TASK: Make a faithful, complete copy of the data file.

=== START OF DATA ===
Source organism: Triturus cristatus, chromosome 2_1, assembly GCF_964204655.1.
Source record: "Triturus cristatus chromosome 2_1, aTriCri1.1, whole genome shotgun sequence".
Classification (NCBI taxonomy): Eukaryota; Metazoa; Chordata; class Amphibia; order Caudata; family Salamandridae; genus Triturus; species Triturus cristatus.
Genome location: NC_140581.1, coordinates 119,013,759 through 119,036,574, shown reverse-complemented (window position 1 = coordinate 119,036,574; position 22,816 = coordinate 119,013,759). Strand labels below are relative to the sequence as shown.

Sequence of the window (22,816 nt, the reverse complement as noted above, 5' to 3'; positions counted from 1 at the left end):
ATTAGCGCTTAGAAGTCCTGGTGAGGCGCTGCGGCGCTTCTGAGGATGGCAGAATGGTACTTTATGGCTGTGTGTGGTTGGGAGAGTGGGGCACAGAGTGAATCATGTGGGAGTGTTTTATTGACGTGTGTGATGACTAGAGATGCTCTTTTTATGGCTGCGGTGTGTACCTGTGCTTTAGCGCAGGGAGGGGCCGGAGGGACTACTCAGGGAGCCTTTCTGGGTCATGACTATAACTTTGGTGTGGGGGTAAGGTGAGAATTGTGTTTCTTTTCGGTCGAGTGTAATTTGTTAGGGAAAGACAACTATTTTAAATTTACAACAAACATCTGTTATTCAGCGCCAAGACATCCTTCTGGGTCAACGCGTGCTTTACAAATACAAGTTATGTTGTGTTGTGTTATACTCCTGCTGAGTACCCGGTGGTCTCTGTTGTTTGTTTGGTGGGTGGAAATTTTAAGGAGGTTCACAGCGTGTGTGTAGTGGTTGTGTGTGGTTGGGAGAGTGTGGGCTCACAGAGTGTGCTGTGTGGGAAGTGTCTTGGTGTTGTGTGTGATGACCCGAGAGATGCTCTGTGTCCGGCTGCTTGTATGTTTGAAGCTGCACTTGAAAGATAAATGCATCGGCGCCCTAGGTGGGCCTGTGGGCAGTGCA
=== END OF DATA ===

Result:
Source organism: Triturus cristatus, chromosome 2_1, assembly GCF_964204655.1.
Source record: "Triturus cristatus chromosome 2_1, aTriCri1.1, whole genome shotgun sequence".
Classification (NCBI taxonomy): Eukaryota; Metazoa; Chordata; class Amphibia; order Caudata; family Salamandridae; genus Triturus; species Triturus cristatus.
Genome location: NC_140581.1, coordinates 119,013,759 through 119,036,574, shown reverse-complemented (window position 1 = coordinate 119,036,574; position 22,816 = coordinate 119,013,759). Strand labels below are relative to the sequence as shown.

Sequence of the window (22,816 nt, the reverse complement as noted above, 5' to 3'; positions counted from 1 at the left end):
ATTAGCGCTTAGAAGTCCTGGTGAGGCGCTGCGGCGCTTCTGAGGATGGCAGAATGGTACTTTATGGCTGTGTGTGGTTGGGAGAGTGGGGCACAGAGTGAATCATGTGGGAGTGTTTTATTGACGTGTGTGATGACTAGAGATGCTCTTTTTATGGCTGCGGTGTGTACCTGTGCTTTAGCGCAGGGAGGGGCCGGAGGGACTACTCAGGGAGCCTTTCTGGGTCATGACTATAACTTTGGTGTGGGGGTAAGGTGAGAATTGTGTTTCTTTTCGGTCGAGTGTAATTTGTTAGGGAAAGACAACTATTTTAAATTTACAACAAACATCTGTTATTCAGCGCCAAGACATCCTTCTGGGTCAACGCGTGCTTTACAAATACAAGTTATGTTGTGTTGTGTTATACTCCTGCTGAGTACCCGGTGGTCTCTGTTGTTTGTTTGGTGGGTGGAAATTTTAAGGAGGTTCACAGCGTGTGTGTAGTGGTTGTGTGTGGTTGGGAGAGTGTGGGCTCACAGAGTGTGCTGTGTGGGAAGTGTCTTGGTGTTGTGTGTGATGACCCGAGAGATGCTCTGTGTCCGGCTGCTTGTATGTTTGAAGCTGCACTTGAAAGATAAATGCATCGGCGCCCTAGGTGGGCCTGTGGGCAGTGCA